One punch created a new sensation in the Ultimate Fighting Championship and changed the fortunes of three of the organization’s biggest superstars.
That’s just the beginning of the significance of Chris Weidman’s knockout of longtime middleweight champion Anderson Silva in the main event of UFC 162 at the MGM Grand Garden on Saturday night.
Weidman immediately becomes one of the bigger names in the sport by handing the man once thought to be nearly invincible the first knockout loss of his career and first loss of any kind since a disqualification in 2006, before he entered the UFC.
Silva’s defeat also spoils all of the grand plans for superfights over the next year. Silva was the longtime champion at 185 pounds. Georges St. Pierre is in control of the 170-pound class, and Jon Jones reigns supreme at 205 pounds.
UFC president Dana White was on the verge of finally matching Silva against one of the other dominant champions, or both.
For now, that dream is gone.
“That fight cost (Georges St. Pierre), Jon Jones and Anderson Silva a lot of money,” White said. “In those superfights, (Silva) was the link to both of them.”
St. Pierre and Jones were in the building on Saturday. White described Jones as “bummed.”
Jones tweeted a simple two-word response after the knockout: “This sucks.”
With those fights all but dead, the focus turns to a potential rematch between Silva and Weidman that no doubt would be a major draw.
Silva said immediately after the loss that his nearly seven-year title reign had left him tired of worrying about the belt and he’s not interested in fighting for it anymore.
White’s response was that Silva just hasn’t had time to come to terms with the defeat.
“Nobody wants to lose, and he doesn’t know how to lose,” White said. “He doesn’t remember how to lose. It’s been too long since he lost. This one’s going to sink in after a few days.”
At that point, White thinks it will be an easy decision.
“I guarantee you there’s nothing he wants more than that rematch with Chris Weidman,” said White, who “thinking off the top of” his head, indicated the UFC’s planned Super Bowl weekend card in February in Newark, N.J., would be an interesting landing spot for the fight.
Weidman was on board. Silva softened his stance from a few hours earlier in the cage and said he wanted to take “three or four months” off to think about the direction he wants to take in his career.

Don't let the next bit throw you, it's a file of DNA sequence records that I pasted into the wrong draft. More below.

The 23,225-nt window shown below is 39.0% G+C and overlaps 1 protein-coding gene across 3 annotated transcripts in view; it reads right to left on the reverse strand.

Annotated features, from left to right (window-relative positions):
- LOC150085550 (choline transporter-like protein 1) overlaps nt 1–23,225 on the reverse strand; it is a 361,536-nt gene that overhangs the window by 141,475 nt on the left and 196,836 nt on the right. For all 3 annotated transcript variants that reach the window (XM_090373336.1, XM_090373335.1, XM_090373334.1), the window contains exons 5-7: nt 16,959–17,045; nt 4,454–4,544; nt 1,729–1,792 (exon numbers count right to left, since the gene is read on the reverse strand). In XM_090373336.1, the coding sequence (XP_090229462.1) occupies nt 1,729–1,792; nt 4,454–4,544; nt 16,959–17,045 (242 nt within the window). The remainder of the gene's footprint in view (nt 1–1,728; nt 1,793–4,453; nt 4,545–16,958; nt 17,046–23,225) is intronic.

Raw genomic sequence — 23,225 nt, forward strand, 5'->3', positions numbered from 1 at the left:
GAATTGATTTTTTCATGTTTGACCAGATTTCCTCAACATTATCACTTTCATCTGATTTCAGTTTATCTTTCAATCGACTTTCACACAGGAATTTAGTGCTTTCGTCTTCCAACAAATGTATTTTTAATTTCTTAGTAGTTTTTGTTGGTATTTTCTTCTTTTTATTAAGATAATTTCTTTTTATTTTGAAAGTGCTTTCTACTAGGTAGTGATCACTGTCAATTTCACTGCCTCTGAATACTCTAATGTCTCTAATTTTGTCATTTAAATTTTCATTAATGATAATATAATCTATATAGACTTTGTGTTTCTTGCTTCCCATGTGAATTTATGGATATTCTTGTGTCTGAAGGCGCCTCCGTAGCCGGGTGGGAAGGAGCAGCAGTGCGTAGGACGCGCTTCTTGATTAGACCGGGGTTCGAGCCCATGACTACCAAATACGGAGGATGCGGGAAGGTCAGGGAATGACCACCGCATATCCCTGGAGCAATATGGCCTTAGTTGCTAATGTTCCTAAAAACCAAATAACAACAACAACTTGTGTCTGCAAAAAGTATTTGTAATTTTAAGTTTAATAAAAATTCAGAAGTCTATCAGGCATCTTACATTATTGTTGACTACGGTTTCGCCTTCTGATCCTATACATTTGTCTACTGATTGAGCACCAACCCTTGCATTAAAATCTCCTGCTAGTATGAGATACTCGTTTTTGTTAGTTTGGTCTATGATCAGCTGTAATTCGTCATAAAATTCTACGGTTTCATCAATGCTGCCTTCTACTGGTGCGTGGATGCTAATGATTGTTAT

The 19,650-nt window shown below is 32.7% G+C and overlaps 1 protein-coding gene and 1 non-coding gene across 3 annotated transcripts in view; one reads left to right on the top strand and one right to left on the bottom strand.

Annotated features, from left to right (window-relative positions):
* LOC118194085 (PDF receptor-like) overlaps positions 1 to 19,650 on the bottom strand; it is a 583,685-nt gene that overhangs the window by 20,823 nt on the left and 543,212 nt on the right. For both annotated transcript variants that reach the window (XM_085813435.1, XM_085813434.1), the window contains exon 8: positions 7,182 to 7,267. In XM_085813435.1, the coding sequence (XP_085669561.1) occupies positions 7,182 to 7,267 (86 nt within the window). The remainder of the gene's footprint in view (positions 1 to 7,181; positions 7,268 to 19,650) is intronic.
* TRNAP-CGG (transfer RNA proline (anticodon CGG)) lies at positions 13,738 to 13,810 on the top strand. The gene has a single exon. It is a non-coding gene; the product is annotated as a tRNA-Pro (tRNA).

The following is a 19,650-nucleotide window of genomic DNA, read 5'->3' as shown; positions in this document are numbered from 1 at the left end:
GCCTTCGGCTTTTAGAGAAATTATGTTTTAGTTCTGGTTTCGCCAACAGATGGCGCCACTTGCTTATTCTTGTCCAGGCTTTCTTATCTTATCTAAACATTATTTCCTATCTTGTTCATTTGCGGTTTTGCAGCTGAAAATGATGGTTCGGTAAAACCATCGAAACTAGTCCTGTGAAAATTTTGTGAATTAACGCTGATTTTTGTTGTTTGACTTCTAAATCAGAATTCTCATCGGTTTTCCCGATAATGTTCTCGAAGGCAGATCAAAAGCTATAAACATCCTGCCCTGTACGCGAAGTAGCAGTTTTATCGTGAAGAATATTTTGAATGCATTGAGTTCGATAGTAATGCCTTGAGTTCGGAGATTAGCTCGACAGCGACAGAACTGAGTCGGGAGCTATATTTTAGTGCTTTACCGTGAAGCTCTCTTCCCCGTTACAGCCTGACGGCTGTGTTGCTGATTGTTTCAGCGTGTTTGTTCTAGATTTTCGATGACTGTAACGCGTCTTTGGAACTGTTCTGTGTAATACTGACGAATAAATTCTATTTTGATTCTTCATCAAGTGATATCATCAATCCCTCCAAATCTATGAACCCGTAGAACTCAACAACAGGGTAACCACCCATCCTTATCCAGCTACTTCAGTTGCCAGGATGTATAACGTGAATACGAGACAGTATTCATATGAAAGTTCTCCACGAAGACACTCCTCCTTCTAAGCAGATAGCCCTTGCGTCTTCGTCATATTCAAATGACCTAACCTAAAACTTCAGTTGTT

It remains to be seen if that will include a conscious effort to cut down on his showboating. Silva was widely criticized for the way he fought Weidman, dropping his hands, talking, laughing, taunting and even pretending to be dazed just moments before the punch that actually did knock him out.
It’s a similar strategy to the one Silva employed in several of his 16 straight UFC victories. It didn’t work this time.
“I always say that I do my best, and tonight I feel I did my best. I tried to induce Chris into playing my game. It didn’t work. He threw some shots that landed and I got caught,” Silva said through a translator. “Obviously my game plan didn’t work tonight. I can’t make any excuses.
“People are going to say a lot of things now. They are going to say Chris got lucky or I underestimated him. But we need to respect what he did and we need to respect he went in there and beat me. That’s pretty much it.”
The bizarre antics were, as they often are in Silva fights, all part of the plan to frustrate Weidman into overextending himself on the feet and abandon the takedowns that appeared to be Weidman’s biggest advantage.
There were a few moments it appeared to be working late in the first round, but Weidman adjusted early in the second.
“We expected him to do things like that,” Weidman said. “He’s done it plenty of times in a lot of fights. I don’t see him as being cocky. He’s trying to mentally defeat you in there. It got to the point when he was doing it and finally I was just like, ‘You know what? Screw this. I’m hitting him.’
“I don’t feel he’s disrespected his opponents out there. I think he was trying to get the mental edge and wait for you to get angry.”
When pressed whether White was willing to let his new star sit on the sidelines and wait for Silva, instead of trying to capitalize on the victory by putting in against another contender in the interim, White’s response was simple:
Contact reporter Adam Hill at firstname.lastname@example.org or 702-224-5509. Follow him on Twitter: @adamhilllvrj.